North East launches freeport bid with hope for 60,000 jobs

More than 60,000 new jobs could be on the way to the North East if a bid to become one of the UK’s new freeports is approved, business and political leaders claim.

It is hoped that the scheme would give the region’s economy a £3.4bn boost over the next 10 years if it is given the go-ahead by the Government, by creating special economic zones where businesses can operate outside of normal tax and customs rules.

The North East officially lodged its bid on Friday, with the proposed “virtual free trade zone” involving the ports of Tyne, Blyth, and Sunderland – plus Newcastle International Airport, the Nissan plant in Sunderland and the neighbouring International Advanced Manufacturing Park.

Among the competitors also vying for freeport status is Teesside, where Conservative Tees Valley mayor Ben Houchen has been a vocal champion of the plans – which it is claimed could boost Teesside’s economy by £2bn and create 32,000 jobs.

It has been reported that at least 30 UK ports and airports are considering bids to become freeports – competing for “at least 10” slots made available by the Government, at least seven of which will be in England.

Critics of Chancellor Rishi Sunak’s freeport programme warn that they run the risk of becoming havens for tax avoidance and that many businesses will simply use them to relocate into the low-tax areas rather than create new jobs.

North of Tyne mayor Jamie Driscoll has been among those who have doubted the freeport model, saying last year that some around the world “have simply displaced economic activity from one place to another or have been opportunities for tax avoidance” – though he added that the North East’s bid “gets around those problems”.

The Labour mayor said on Friday: “The North East has always been a strong manufacturing and exporting region. We want to secure the future for our workers, our kids and our grandkids. This means developing our low carbon industries and building a green future.”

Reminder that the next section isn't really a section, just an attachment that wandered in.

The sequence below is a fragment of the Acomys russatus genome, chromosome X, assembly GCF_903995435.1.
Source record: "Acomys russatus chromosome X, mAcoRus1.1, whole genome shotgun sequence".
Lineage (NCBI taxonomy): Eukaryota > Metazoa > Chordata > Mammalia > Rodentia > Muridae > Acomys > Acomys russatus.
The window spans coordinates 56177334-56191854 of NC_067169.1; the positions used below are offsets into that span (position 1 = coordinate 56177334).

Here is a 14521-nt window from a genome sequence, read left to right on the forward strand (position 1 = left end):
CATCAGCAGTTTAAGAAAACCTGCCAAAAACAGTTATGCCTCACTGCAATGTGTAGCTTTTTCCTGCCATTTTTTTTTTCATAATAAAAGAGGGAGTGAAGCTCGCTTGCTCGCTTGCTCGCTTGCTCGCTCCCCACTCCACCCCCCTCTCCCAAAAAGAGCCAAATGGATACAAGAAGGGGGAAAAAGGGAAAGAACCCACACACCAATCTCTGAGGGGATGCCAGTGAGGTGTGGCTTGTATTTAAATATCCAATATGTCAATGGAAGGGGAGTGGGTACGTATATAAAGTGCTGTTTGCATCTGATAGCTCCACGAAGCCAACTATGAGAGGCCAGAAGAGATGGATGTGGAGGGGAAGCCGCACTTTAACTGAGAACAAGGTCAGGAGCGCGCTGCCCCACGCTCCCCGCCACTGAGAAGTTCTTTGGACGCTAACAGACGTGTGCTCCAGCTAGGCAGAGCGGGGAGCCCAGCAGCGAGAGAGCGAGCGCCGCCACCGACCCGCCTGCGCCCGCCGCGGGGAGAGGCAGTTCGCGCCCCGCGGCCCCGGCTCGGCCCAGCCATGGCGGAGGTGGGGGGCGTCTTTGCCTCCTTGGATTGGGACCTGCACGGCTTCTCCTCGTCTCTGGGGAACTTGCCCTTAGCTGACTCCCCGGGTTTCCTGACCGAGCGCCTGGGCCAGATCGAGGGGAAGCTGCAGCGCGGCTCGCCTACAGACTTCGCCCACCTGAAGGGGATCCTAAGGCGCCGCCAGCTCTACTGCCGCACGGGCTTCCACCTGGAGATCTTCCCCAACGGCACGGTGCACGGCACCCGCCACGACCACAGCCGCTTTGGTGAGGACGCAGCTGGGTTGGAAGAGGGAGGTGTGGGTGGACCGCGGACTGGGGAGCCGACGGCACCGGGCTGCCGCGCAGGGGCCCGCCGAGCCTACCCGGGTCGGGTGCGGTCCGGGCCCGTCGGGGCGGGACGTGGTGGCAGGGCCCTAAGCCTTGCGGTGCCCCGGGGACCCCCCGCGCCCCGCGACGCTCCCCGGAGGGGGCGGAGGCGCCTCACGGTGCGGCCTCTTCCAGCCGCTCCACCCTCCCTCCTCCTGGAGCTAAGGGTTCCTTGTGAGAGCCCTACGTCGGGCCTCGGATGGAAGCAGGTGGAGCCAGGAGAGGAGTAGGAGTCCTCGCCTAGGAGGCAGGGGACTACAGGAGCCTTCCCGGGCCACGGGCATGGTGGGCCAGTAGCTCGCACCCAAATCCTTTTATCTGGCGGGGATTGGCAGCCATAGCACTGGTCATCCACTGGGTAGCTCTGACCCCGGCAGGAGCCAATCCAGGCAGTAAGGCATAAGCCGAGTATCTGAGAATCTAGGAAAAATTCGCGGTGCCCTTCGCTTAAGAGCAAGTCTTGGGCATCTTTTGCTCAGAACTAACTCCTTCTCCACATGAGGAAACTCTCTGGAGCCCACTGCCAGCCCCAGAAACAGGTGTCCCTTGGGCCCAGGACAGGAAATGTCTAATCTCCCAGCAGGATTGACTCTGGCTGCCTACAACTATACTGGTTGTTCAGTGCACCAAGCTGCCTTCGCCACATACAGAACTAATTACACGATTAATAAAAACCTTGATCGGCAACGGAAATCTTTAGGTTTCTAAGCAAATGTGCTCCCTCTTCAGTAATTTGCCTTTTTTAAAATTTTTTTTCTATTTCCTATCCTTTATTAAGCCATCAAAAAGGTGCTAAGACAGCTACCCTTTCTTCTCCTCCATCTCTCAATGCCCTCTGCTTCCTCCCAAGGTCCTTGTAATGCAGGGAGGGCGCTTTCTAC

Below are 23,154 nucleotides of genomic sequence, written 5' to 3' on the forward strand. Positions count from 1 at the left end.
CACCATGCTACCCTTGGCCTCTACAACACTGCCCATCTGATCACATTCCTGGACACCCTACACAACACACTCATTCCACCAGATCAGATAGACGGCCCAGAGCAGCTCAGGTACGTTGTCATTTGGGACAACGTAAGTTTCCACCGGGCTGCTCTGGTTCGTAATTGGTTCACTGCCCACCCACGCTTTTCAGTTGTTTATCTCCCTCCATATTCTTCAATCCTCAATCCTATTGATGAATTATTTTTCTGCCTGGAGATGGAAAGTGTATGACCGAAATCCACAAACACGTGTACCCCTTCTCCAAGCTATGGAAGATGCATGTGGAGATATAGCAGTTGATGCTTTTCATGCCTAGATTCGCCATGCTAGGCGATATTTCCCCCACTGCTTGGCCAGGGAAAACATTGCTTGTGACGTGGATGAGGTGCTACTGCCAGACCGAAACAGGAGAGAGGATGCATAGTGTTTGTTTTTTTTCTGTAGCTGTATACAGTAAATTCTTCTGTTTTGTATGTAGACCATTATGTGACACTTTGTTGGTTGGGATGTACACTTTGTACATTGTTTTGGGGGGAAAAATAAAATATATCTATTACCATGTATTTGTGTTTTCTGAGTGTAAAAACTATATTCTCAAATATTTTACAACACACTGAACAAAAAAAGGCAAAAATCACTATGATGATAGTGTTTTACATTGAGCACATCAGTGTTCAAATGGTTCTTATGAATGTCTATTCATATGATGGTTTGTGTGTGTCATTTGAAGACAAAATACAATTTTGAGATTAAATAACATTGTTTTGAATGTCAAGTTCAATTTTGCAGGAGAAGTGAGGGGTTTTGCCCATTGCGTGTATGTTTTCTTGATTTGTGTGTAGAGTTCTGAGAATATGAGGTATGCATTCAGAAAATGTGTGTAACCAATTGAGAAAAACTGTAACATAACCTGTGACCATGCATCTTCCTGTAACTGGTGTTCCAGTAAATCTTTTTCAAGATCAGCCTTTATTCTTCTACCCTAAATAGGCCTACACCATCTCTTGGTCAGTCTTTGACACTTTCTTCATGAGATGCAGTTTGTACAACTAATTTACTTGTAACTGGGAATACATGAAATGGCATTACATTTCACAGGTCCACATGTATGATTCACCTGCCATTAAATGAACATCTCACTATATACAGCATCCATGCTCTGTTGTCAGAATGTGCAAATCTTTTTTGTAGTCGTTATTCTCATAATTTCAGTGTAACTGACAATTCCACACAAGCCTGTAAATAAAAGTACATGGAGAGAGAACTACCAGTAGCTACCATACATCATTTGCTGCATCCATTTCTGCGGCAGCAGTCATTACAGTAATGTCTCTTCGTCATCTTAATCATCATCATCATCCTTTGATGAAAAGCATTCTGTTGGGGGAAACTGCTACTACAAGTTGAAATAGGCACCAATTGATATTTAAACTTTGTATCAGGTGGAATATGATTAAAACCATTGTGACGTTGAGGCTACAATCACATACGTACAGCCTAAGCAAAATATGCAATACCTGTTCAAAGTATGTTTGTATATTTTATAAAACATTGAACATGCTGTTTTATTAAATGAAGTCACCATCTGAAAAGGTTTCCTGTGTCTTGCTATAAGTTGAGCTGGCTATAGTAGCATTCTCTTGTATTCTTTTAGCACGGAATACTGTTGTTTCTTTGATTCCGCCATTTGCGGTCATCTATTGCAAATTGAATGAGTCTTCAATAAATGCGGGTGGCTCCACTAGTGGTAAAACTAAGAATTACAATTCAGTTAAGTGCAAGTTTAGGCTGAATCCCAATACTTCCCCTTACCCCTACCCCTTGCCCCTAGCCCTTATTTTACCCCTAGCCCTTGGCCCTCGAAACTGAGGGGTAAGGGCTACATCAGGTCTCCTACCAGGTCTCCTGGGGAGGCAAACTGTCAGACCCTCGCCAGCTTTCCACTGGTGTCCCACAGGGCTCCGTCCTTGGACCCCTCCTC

The consortium of local ports, councils, combined authorities, and business organisations that has lodged the bid said on Friday that the freeport would “deliver outstanding economic benefits” and create 61,458 new jobs across the construction, manufacturing, logistics, energy, innovation and business sectors.

Their proposed trade zone is described as a “multi-site, digitally connected and enabled cybersecure boundary area, with robust customs zones”.

The Nissan plant in Sunderland
(Image: ChronicleLive)

Port of Tyne CEO and interim chair of North East England Freeport, Matt Beeton, said the region had an “unrivalled” bid.

Martin Lawlor, CEO at the Port of Blyth, added: “This bid consortium offers unrivalled clean growth and manufacturing expertise, and we have the vision, ambition and experience to make this a flagship freeport the UK can be truly proud of.

“We are excited by both the innovation within our bid and the transformative impact our freeport will have on the region if we are successful.”

The Government says that freeport areas will benefit from a package of tax reliefs, simplified customs procedures, duty suspensions on goods, and a streamlined planning process to aid brownfield redevelopment.

But Sunderland MP Bridget Phillipson wrote this week that, while it makes “obvious sense” for local councils to try and secure freeport status for their area, there is “very limited evidence that free ports create jobs”.

Writing for Labour List, the Shadow Chief Secretary to the Treasury said: “If a company can move 20 miles, benefit from lower tariffs, and still have access to the same workforce and same markets, it makes sense for it to do so. By itself, this doesn’t make the company more productive, or increase demand for their goods in the wider economy, or increase the tax take for the Treasury.

“On top of that, concentrating businesses within particular boundaries can have planning and transport implications for local areas – perversely, it may end up intensifying deprivation in the area beyond the immediate vicinity of the free port.”

Coun Graeme Miller, leader of Sunderland City Council, said the freeport bid had “the ability to transform the whole of the North East”.

Chronicle Live – Sunderland